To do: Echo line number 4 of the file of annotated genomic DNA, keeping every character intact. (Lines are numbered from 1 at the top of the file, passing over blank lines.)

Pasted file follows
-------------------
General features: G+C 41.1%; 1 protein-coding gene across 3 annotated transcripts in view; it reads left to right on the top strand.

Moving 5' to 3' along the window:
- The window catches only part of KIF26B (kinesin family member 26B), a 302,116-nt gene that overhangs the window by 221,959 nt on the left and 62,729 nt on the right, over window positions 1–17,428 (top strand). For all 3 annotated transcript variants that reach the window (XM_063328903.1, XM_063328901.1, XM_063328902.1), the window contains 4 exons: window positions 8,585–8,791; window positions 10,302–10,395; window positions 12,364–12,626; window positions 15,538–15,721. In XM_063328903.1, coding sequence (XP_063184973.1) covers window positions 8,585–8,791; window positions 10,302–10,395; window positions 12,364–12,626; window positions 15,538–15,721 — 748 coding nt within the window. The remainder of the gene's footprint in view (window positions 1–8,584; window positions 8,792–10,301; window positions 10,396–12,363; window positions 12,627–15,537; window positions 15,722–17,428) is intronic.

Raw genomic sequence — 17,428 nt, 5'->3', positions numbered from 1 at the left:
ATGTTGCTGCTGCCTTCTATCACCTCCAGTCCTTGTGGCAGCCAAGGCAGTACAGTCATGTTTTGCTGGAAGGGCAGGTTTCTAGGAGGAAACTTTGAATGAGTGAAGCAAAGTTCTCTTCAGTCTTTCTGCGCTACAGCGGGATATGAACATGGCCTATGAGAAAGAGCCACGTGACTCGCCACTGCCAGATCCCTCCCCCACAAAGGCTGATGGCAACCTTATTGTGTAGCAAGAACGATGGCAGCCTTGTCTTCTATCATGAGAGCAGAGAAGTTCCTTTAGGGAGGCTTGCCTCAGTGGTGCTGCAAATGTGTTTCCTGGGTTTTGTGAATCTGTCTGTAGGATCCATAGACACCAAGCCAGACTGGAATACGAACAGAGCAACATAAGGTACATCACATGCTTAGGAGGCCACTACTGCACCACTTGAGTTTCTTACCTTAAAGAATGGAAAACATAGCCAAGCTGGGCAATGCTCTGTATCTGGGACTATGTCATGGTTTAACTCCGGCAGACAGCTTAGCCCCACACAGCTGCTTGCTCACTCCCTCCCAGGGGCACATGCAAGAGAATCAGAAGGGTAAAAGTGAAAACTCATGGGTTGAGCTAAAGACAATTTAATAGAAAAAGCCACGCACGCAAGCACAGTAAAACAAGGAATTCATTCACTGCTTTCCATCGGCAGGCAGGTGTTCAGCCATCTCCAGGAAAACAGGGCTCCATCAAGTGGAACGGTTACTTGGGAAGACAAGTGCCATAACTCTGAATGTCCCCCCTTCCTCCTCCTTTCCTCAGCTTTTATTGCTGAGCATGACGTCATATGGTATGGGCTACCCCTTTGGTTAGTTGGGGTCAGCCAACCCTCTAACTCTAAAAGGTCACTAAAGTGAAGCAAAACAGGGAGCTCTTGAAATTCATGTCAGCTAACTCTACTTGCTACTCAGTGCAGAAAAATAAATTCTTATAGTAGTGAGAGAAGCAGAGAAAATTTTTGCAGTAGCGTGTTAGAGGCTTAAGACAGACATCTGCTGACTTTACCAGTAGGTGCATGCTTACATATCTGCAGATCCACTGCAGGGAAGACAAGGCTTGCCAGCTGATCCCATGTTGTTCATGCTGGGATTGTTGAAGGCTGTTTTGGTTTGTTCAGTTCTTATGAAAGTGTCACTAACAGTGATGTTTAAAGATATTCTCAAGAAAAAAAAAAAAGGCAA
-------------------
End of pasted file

Raw genomic sequence — 17,428 nt, 5'->3', positions numbered from 1 at the left: